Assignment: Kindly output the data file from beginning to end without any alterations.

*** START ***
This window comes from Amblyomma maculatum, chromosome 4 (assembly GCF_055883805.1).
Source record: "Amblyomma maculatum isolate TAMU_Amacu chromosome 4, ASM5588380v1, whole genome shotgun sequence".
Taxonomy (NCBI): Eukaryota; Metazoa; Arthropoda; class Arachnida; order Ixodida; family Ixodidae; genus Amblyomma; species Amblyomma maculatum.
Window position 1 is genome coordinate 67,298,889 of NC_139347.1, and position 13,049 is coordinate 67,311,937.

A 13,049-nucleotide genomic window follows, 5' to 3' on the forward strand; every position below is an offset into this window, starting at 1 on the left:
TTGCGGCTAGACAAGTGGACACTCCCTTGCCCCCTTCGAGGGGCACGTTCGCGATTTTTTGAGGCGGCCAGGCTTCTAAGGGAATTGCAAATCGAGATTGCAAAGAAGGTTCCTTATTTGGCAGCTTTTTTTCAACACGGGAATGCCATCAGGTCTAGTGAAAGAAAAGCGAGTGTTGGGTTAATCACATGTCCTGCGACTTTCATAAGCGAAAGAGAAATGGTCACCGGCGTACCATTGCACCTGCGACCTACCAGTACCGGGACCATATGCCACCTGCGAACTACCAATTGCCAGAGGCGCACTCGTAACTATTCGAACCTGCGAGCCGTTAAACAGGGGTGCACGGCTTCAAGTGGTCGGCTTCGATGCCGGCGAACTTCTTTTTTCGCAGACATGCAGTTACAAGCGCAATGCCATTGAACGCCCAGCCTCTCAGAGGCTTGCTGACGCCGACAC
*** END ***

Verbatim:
This window comes from Amblyomma maculatum, chromosome 4 (assembly GCF_055883805.1).
Source record: "Amblyomma maculatum isolate TAMU_Amacu chromosome 4, ASM5588380v1, whole genome shotgun sequence".
Taxonomy (NCBI): Eukaryota; Metazoa; Arthropoda; class Arachnida; order Ixodida; family Ixodidae; genus Amblyomma; species Amblyomma maculatum.
Window position 1 is genome coordinate 67,298,889 of NC_139347.1, and position 13,049 is coordinate 67,311,937.

A 13,049-nucleotide genomic window follows, 5' to 3' on the forward strand; every position below is an offset into this window, starting at 1 on the left:
TTGCGGCTAGACAAGTGGACACTCCCTTGCCCCCTTCGAGGGGCACGTTCGCGATTTTTTGAGGCGGCCAGGCTTCTAAGGGAATTGCAAATCGAGATTGCAAAGAAGGTTCCTTATTTGGCAGCTTTTTTTCAACACGGGAATGCCATCAGGTCTAGTGAAAGAAAAGCGAGTGTTGGGTTAATCACATGTCCTGCGACTTTCATAAGCGAAAGAGAAATGGTCACCGGCGTACCATTGCACCTGCGACCTACCAGTACCGGGACCATATGCCACCTGCGAACTACCAATTGCCAGAGGCGCACTCGTAACTATTCGAACCTGCGAGCCGTTAAACAGGGGTGCACGGCTTCAAGTGGTCGGCTTCGATGCCGGCGAACTTCTTTTTTCGCAGACATGCAGTTACAAGCGCAATGCCATTGAACGCCCAGCCTCTCAGAGGCTTGCTGACGCCGACAC